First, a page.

Eelgrass (Zostera marina) meadows occurred in the outer coastal bays along the Virginia Eastern Shore until 1932, when the meadows disappeared during a North Atlantic eelgrass pandemic. Most of the Virginia meadows failed to recover naturally, possibly due to seed limitation following the Hurricane of 1933. The benthos in the coastal bays remained either bare or algal dominated for almost seven decades. From 1999 to 2005, 70 million eelgrass seeds were broadcast over an approximately 2-km2 area. By 2015, natural expansion had increased the restored meadow area to > 25 km2. This success provides a rare opportunity to quantify restored eelgrass ecosystem services and benefits at the landscape scale, both in relation to historical services and benefits that were lost and to the costs of meadow restoration. Net primary production, C and N sequestration, and sediment stabilization were quantified by measuring plant growth and biomass, C and N burial rates, and bed sediment grain size distributions, respectively. Restored provisioning and cultural services were assessed using recent economic data. Historical ecosystem services and benefits were identified from contemporary sources, including fishery statistics. Lost supporting and regulating services were quantified according to observed stocks in the restored meadows and a range of estimates for former meadow areal extent.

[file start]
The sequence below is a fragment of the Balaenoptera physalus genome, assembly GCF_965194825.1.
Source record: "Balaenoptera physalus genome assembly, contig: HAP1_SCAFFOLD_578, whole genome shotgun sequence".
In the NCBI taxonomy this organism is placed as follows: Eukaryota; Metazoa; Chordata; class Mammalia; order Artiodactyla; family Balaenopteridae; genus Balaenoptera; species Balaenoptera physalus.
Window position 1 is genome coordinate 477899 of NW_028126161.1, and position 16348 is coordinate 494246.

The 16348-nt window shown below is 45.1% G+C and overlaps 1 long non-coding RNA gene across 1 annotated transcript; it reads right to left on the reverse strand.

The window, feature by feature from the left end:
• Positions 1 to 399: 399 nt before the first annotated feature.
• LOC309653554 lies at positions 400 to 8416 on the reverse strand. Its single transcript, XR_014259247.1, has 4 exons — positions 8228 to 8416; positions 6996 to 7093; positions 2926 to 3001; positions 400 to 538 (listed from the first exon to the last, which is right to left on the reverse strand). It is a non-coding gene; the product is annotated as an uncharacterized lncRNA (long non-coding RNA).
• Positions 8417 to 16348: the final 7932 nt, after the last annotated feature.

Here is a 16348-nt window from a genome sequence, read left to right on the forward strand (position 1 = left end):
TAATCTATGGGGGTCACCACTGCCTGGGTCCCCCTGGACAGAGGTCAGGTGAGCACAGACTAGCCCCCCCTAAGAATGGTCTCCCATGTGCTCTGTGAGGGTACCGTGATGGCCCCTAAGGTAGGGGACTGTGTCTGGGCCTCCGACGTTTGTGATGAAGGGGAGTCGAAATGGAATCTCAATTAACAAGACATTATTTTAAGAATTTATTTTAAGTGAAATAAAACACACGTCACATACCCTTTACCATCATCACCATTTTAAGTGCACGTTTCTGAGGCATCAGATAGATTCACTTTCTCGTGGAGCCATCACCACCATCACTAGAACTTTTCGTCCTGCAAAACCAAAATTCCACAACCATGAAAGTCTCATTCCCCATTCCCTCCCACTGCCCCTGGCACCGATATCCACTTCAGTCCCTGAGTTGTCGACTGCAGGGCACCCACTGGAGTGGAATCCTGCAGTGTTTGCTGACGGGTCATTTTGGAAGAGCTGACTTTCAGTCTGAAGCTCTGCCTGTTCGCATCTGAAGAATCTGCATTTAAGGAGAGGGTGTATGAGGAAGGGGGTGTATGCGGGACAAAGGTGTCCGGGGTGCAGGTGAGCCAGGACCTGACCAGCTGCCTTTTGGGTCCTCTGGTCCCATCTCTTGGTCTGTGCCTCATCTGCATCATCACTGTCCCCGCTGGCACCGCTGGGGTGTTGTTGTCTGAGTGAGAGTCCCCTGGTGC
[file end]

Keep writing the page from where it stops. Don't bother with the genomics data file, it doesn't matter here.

The restoration has yielded several significant ecosystem services, especially increased primary production and carbon sequestration. The meadows produce an estimated 0.17 to 1.14 g biomass m-2 d-1 and bury Corg at a rate of approximately 37 g m-2 yr-1. The mature meadow in South Bay has now accumulated approximately 195 t of sediment Corg km-2, providing a minimum estimate for the amount of Corg km-2 that was ultimately oxidized and released to the atmosphere after the original meadows disappeared. However, the two most significant historical benefits of eelgrass have not yet fully recovered—the provisioning of commercially important bay scallops (Argopecten irradians) and brant (Branta bernicla)—due in part to ecological and economic changes since 1932. A third historical service, fertilizer provisioning, has since been rendered obsolete by synthetic fertilizers. However, the restored meadows provide a complimentary regulating service by burying approximately 4 g N m-2 yr-1 that might otherwise contribute to eutrophication. This shift in focus from provisioning to regulating services underscores an ongoing change in the economic importance of coastal systems.